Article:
Belo Monte Dam

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Belo Monte Dam
Belo Monte Dam.jpg
CGI rendition of the main dam, Belo Monte
Belo Monte Dam is located in Brazil
Belo Monte Dam
Location of the Belo Monte Dam in Brazil
Official name Complexo Hidrelétrico Belo Monte
Location Pará, Brazil
Coordinates 3°6′57″S 51°47′45″W / 3.11583°S 51.79583°W / -3.11583; -51.79583Coordinates: 3°6′57″S 51°47′45″W / 3.11583°S 51.79583°W / -3.11583; -51.79583
Status Under construction
Construction began 2011
Opening date 2016-2019 est.
Construction cost US$18.5 billion (estimated)
Owner(s) Norte Energia, S.A.
Operator(s) Eletronorte
Dam and spillways
Type of dam Composite
Impounds Xingu River
Height Belo Monte: 90 m (295 ft)
Pimental: 36 m (118 ft)
Bela Vista: 33 m (108 ft)[1]
Length Belo Monte: 3,545 m (11,631 ft)
Pimental: 6,248 m (20,499 ft)
Bela Vista: 351 m (1,152 ft)[1]
Dam volume Belo Monte and embankments: 25,356,000 m3 (895,438,689 cu ft)
Pimental: 4,768,000 m3 (168,380,331 cu ft)
Bela Vista: 239,500 m3 (8,457,863 cu ft)[1]
Spillways 2 (Pimental and Bela Vista Dams)
Spillway type Pimental: 17 gates
Bela Vista: 4 gates
Spillway capacity Pimental: 47,400 m3/s (1,673,915 cu ft/s)
Bela Vista: 14,600 m3/s (515,594 cu ft/s)[1]
Creates Dos Canais Reservoir (Belo Monte, Bela Vista Dam)
Calha Do Xingu Reservoir (Pimental Dam)
Total capacity Dos Canais: 1,889,000,000 m3 (1,531,437 acre·ft)
Calha Do Xingu: 2,069,000,000 m3 (1,677,366 acre·ft)[1]
Catchment area 447.719 km2 (173 sq mi)
Surface area Dos Canais: 108 km2 (42 sq mi)
Calha Do Xingu: 333 km2 (129 sq mi)[1]
Max. water depth 6.2–23.4 m (20.3–76.8 ft)
Power station
Operator(s) Eletronorte
Commission date 2019 est.
Hydraulic head Belo Monte: 89.3 m (293 ft)
Pimental: 13.1 m (43 ft)[1]
Turbines Belo Monte: 20 x 550–611 MW Francis turbines
Pimental: 7 x 25.9 MW Kaplan bulb turbines
Installed capacity 11,233 MW (max.)
Annual generation 39.5 TWh[2]

The Belo Monte Dam (formerly known as Kararaô) is a hydroelectric dam complex currently under construction on the Xingu River in the state of Pará, Brazil. It is on the northern part of the Xingu river. The planned installed capacity of the dam complex would be 11,233 megawatts (MW), which would make it the second-largest hydroelectric dam complex in Brazil and fourth-largest in the world (in installed capacity), behind the Three Gorges Dam in China, the Brazilian-Paraguayan Itaipu Dam and Chinese Xiluodu Dam. Considering the oscillations of flow river, guaranteed minimum capacity generation from the Belo Monte Dam would measure 4,571 MW, 39% of its maximum capacity.[3] Transmission lines would connect electricity generated by the dams' turbines to the main Brazilian power grid, which would distribute it throughout the country, both for residential and commercial consumption and to supply the growth of such industries as aluminium transformation and metallurgy. Brazil's rapid economic growth over the last decade has provoked a huge demand for new and stable sources of energy, especially to supply its growing industries. In Brazil, 46% of the energy consumed comes from renewable energy sources, and hydroelectric power plants produce over 85% of the electrical energy. The Government has decided to construct new hydroelectric dams to guarantee national energy security.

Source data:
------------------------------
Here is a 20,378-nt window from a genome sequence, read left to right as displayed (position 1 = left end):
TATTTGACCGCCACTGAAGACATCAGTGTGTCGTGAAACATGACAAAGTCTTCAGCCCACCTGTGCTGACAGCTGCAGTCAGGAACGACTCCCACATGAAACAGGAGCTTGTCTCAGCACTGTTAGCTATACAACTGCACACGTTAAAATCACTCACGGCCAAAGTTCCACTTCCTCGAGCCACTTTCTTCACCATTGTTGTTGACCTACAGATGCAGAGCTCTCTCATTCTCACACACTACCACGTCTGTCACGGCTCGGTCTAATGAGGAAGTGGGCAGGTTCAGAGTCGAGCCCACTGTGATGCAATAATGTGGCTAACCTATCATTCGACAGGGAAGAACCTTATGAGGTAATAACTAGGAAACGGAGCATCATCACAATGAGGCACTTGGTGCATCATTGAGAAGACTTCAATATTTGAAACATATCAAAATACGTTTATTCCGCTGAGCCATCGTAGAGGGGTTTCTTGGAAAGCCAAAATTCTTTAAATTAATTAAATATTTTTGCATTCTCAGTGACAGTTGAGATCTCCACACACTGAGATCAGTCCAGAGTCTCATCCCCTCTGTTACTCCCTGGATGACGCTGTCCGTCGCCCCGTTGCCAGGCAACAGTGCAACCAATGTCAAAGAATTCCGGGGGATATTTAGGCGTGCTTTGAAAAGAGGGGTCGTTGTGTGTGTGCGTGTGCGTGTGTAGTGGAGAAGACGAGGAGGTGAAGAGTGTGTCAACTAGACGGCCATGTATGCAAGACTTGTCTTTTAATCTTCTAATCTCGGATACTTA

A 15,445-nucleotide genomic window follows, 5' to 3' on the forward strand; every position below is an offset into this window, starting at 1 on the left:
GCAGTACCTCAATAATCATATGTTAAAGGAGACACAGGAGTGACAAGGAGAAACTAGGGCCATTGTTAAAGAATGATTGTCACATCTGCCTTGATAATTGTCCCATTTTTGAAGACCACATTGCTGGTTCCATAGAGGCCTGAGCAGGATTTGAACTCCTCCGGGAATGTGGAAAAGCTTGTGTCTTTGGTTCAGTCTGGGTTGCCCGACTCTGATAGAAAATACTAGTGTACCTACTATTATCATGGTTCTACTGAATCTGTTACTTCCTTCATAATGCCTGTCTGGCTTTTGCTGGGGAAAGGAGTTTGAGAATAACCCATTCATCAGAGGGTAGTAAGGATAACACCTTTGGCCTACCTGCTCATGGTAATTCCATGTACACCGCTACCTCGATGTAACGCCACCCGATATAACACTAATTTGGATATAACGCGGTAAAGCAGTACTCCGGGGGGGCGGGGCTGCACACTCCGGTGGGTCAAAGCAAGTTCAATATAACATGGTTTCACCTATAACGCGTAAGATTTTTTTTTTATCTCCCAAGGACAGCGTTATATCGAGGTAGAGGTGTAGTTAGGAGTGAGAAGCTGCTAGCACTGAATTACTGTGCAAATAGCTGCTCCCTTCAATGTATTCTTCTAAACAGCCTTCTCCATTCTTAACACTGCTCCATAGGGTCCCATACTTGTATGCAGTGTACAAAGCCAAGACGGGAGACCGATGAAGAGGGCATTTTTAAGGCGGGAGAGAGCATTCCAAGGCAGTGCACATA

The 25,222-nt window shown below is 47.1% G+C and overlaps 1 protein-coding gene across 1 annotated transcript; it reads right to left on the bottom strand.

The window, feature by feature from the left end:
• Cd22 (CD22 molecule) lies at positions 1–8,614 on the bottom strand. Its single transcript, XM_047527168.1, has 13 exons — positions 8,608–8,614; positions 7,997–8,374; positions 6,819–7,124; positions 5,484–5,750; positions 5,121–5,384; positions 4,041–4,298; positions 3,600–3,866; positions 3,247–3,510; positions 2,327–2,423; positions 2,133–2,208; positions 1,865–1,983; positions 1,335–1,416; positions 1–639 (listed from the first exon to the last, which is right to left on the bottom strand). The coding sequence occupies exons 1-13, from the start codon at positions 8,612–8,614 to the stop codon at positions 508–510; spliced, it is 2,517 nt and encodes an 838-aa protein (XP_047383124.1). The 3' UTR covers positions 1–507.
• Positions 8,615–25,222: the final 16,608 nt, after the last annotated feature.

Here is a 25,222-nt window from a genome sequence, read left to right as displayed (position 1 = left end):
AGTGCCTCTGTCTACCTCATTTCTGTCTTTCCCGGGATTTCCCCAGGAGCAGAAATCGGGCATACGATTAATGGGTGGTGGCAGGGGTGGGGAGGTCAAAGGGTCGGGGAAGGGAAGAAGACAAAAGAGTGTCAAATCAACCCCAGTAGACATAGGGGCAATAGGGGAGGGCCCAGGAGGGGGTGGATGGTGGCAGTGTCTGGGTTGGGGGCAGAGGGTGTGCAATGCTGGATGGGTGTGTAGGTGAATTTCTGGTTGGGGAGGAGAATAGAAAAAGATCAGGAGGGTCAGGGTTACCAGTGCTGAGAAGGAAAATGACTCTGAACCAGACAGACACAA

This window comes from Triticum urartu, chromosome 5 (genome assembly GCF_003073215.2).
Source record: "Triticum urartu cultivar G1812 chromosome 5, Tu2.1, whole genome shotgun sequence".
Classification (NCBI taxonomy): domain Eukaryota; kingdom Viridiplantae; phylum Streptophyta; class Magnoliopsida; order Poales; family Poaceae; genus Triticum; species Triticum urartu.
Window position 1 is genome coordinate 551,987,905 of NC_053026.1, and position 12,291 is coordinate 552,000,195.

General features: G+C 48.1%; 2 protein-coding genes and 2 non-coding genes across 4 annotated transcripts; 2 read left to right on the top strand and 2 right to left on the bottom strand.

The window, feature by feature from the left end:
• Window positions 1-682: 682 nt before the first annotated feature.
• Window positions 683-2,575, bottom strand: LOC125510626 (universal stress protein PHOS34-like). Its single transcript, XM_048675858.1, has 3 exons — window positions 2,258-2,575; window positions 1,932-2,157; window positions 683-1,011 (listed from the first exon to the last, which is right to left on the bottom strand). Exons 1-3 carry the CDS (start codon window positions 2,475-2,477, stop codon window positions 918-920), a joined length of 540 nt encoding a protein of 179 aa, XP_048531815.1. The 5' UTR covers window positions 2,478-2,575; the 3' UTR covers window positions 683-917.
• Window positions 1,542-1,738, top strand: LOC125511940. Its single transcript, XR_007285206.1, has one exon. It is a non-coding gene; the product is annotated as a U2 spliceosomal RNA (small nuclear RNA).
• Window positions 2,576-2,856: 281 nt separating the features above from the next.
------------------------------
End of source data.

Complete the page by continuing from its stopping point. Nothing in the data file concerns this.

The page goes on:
However, there is opposition both within Brazil and among the international community to the project's potential construction regarding its economic viability, the generation efficiency of the dams and in particular its impacts on the region's people and environment. In addition, critics worry that construction of the Belo Monte Dam could make the construction of other dams upstream, which could have greater impacts, more viable.

Plans for the dam began in 1975 but were soon shelved due to controversy; they were later revitalized in the late 1990s. In the 2000s, the dam was redesigned, but faced renewed controversy and (controversial) impact assessments were carried out. On 26 August 2010, a contract was signed with Norte Energia to construct the dam once the Brazilian Institute of Environment and Renewable Natural Resources (IBAMA) had issued an installation license. A partial installation license was granted on 26 January 2011 and a full license to construct the dam was issued on 1 June 2011. The licensing process and the dam's construction have been mired in federal court battles; the current ruling is that construction is allowed, because the license is based on five different environmental technical reports[4] and in accordance with the RIMA (Environmental Impact Report, EIA-RIMA) study for Belo Monte.[5] First turbines went online on 5 May 2016.[6] Power station would be totally complete in 2019.